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Igor Levit - Live from Wigmore Hall, live on BBC3 / theguardian review

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Igor Levit, the Russian-German pianist born in 1987, has already proved a wizard at Beethoven. His recordings of the late sonatas, and of the Diabelli Variations, hoovered up awards and superlatives. This autumn, Levit began his first complete series of Beethoven sonatas, in London and Brussels, spread out between now and March. Since Beethoven took some four decades of his 56-year life to write this body of 32 works, an enforced breathing space between concerts comes as a reward: time for reflection and anticipation instead merely of open-mouthed amazement after the more usual rapid marathon.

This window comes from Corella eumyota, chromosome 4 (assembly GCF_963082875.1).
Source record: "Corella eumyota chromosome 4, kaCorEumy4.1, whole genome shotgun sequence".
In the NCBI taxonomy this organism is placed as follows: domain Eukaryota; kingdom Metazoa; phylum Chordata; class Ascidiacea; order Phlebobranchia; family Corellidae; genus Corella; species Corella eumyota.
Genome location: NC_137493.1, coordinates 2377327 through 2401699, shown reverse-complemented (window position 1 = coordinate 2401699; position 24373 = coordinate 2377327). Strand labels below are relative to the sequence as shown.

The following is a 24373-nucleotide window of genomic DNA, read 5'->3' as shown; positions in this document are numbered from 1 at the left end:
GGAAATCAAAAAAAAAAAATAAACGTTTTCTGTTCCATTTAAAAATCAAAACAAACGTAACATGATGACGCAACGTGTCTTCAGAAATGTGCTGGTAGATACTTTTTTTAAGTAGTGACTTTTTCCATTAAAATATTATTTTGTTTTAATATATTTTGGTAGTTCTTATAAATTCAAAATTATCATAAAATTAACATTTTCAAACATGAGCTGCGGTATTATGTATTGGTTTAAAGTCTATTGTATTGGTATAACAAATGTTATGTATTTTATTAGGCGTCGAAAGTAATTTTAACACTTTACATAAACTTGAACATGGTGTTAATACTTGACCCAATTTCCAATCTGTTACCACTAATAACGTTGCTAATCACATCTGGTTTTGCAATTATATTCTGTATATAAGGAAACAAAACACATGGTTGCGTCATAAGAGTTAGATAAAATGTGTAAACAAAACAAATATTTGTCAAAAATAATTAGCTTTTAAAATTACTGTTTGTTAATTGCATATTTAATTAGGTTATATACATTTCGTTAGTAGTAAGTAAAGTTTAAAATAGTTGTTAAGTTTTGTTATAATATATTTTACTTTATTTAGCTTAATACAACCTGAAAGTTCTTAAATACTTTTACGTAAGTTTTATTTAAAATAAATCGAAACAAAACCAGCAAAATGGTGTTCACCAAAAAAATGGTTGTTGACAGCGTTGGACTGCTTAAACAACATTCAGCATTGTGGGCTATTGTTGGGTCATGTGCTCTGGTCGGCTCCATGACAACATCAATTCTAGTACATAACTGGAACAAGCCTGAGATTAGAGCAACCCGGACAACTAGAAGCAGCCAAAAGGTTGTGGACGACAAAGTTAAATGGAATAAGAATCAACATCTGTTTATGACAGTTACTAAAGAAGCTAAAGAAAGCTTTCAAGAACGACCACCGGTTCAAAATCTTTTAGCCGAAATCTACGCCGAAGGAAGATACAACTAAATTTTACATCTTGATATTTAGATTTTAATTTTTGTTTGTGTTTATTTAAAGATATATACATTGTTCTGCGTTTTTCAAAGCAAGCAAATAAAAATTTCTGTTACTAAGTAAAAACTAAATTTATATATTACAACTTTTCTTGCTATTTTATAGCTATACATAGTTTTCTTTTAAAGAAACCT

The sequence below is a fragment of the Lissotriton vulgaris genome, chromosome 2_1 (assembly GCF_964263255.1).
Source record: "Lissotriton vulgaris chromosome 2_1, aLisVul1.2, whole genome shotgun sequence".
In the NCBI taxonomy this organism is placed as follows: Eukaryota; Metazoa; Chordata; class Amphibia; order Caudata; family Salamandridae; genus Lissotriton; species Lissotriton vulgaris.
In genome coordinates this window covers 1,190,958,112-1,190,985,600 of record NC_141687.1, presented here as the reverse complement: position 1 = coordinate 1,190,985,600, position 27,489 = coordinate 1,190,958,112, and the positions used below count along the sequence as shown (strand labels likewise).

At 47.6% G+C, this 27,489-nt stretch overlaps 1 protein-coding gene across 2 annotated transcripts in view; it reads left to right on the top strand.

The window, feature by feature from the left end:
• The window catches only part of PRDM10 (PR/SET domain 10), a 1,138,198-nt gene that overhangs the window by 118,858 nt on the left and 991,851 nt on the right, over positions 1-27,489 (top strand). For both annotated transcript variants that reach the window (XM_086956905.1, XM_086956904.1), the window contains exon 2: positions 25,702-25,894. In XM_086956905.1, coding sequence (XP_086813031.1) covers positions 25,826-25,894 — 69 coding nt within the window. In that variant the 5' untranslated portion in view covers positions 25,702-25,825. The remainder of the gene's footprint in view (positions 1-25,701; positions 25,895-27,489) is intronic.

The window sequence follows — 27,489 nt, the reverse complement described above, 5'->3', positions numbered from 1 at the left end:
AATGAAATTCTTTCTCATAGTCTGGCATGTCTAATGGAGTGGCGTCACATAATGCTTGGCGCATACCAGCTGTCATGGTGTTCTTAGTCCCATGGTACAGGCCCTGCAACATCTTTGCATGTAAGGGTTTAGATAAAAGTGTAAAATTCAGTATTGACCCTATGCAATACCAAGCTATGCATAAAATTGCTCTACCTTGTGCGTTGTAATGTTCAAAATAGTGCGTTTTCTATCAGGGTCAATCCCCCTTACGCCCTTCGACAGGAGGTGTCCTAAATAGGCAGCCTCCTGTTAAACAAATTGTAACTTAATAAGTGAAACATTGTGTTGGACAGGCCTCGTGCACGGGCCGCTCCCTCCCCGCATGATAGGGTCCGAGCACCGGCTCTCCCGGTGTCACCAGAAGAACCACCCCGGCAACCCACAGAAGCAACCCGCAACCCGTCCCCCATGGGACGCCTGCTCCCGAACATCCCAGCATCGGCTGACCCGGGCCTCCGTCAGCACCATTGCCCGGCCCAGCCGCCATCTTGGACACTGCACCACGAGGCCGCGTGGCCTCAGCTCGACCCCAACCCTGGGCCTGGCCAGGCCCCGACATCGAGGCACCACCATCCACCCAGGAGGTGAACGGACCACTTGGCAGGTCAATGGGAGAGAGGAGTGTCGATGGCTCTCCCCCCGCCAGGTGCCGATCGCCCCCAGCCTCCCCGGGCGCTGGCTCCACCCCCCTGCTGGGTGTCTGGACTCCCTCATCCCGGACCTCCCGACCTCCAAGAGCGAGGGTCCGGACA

On the evidence of last Monday's Wigmore Hall concert, broadcast live on Radio 3, I regret having missed the first two in the series. Levit catapulted the explosive opening of Op 10, No 1 in C minor into life, the entire work unfolding with turbulence alternating with hushed serenity. These outer limits in which Levit so delights give his playing a sense of risk, that variety of light and shade you might find in Goya's equally monolithic groups of prints, Los Caprichos, created in the same period (artist and composer died a year apart). This is Levit's style, closer to the analytical clarity of, say, Alfred Brendel than to the spacious freedoms of Daniel Barenboim: all three pianists, however different, understand Beethoven's wit, the bright gleam that unites this entire body of music.